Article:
Profit sharing plans, also known as employer discretionary contributions, are commonly confused with a variety of other employer-provided benefits, such as 401k plans. However, they are significantly different!
As a small to mid-sized business seeking to create a reputable workplace for employees, learning the ins and outs of profit sharing plans is beneficial when deciding which benefits are best to offer. This blog is a great place to start.
In the content below, we define profit sharing plans, explore the benefits of starting one, discuss how to set one up, and begin the conversation on whether this option is best for your business.
What Is a Profit Sharing Plan?
A profit sharing plan is an umbrella term for any employer-provided retirement plan that includes discretionary employer contributions and excludes discretionary employee contributions.
As the name implies, profit sharing plans offer a share of company profits to select participants. The business determines how much to contribute to the plan, at select times, often dependent on the success of the company. For example, a business may determine to contribute nothing to the plan during a hard year or two.
However, when profits are being shared, every company must determine a formula for allocation. The comp-to-comp method is the most common method of profit allocation.
The Comp-to-Comp Method of Profit Allocation
The comp-to-comp method requires a bit of math. First, an employer must calculate the total sum of every employee’s compensation. Each employee is entitled to a percentage of the plan, and this is calculated by dividing the individual employee’s compensation with total compensation. Finally, this percentage is multiplied by the total amount being shared.
The IRS determined that contributions for 2021 must be less than 25% of the participant’s compensation or $58,000.
What Are the Benefits for small businesses with Profit Sharing Plans?
First, profit sharing plans benefit your employees. Employer-sponsored retirement plans are one of the most desired benefits a company could offer, and profit sharing plans are tax-advantaged.
Second, profit sharing benefits your company. Providing a retirement savings plan is an excellent way to encourage employee retention, ensuring that highly skilled, highly experienced individuals stay at your company.
Profit sharing in particular provides a sense of ownership – employees are directly benefited when the company succeeds.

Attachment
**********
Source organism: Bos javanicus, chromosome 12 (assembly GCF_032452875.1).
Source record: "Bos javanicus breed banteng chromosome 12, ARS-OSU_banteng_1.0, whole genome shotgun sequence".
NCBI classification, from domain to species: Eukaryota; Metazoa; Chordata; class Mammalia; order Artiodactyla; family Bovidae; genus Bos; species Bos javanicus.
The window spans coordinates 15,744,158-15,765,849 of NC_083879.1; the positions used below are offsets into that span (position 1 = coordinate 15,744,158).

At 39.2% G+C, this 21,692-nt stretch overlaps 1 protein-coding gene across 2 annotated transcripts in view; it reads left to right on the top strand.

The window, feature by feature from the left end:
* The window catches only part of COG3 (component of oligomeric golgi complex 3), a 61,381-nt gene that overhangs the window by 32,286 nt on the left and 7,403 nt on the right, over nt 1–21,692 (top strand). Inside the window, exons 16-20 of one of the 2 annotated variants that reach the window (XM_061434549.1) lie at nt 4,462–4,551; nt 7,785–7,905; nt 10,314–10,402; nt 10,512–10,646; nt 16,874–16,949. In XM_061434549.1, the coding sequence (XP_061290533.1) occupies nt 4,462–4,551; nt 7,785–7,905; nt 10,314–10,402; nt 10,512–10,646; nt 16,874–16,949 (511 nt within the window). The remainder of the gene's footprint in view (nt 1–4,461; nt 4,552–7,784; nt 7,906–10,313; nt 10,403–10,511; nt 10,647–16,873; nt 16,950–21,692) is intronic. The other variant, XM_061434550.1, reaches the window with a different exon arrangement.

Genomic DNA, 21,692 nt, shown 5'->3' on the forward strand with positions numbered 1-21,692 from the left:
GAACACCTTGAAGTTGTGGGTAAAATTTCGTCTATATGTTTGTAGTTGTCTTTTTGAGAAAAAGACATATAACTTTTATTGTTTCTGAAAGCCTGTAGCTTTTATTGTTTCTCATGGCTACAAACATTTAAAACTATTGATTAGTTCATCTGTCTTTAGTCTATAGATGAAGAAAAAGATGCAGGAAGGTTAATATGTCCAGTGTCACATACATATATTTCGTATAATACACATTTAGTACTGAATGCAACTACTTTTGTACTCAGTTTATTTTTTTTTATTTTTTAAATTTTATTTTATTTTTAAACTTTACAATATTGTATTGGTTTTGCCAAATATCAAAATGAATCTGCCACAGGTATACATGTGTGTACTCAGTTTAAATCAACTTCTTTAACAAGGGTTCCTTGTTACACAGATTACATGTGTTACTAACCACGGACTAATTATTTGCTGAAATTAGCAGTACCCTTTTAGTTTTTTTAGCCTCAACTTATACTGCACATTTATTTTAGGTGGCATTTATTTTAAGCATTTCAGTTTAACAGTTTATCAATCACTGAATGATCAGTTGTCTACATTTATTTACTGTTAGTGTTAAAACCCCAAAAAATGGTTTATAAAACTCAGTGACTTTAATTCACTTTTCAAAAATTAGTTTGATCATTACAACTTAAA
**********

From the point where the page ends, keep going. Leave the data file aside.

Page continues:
One small business resource writes:
Loyalty significantly increases with remuneration. Employees that are offered an opportunity to participate in a profit-sharing plan invest more devotion to their position because of the direct reward associated with it. In addition, it shows the company is invested in the employees as well and creates a sense of parity rather than a composition of titles and ranks; employees envision themselves as transcending associate status and more as owners.
How Can I Set a Profit Sharing Plan Up?
A profit sharing plan is a flexible option, available to businesses of any size. Profit sharing plans can exist in conjunction with existent retirement plans, and a company does not necessarily have to be profitable to establish a profit sharing plan.
Getting started with a profit sharing plan is simple. To apply, a business owner must fill out the IRS Form 5500 and list all participants. Variations of Form 5500 can be selected, depending on the number of plan participants. The employer maintaining the plan must file the form electronically before the due date. During setup, companies must prove that the plan does not favor highly compensated employees. Form 5500 must be filed annually.
We must note that non-profit organizations are the only exception to profit sharing eligibility because non-profits are not structured to be profitable. Even if a for-profit company is not profitable in a certain time period, the company is structured to make a profit and is, therefore, qualified to establish profit sharing.
Profit Sharing Plan vs 401K
What are the differences between a profit sharing plan and a 401k?
- Contributor: In both profit sharing and 401k plans, the employer makes contributions. However, contributions to a personal 401k plan can be made by employees, but contributions to a profit sharing plan are made by the employer only. In this instance, of course, an employer’s contribution to a profit sharing plan does not match the employee’s contribution.
- Contribution Source: In profit sharing plans, the contribution comes from a percentage of the company’s profits. Contributions to a 401k plan can be made by the employee or the employer.
- Contribution Frequency: profit sharing plans place contribution frequency in the hands of the employer. The IRS states: “There is no set amount that the law requires you to contribute. If you can afford to make some amount of contributions to the plan for a particular year, you can do so. Other years, you do not need to make contributions. Also, your business does not need profits to make contributions to a profit-sharing plan.”
Champion Your Small Business Finances with MyRQB
Navigating business finances – from employer-sponsored retirement plans to bookkeeping tasks – is no small job. In fact, we’ve talked to many business owners who simply cannot do it all but cannot afford another full-time employee. Many of these business owners are now our clients!
At Remote Quality Bookkeeping, we are determined to make life easier for business owners with simplified bookkeeping solutions. Our goal is to save your time, allowing you to dedicate your energy to running a business – while we do all the paperwork.
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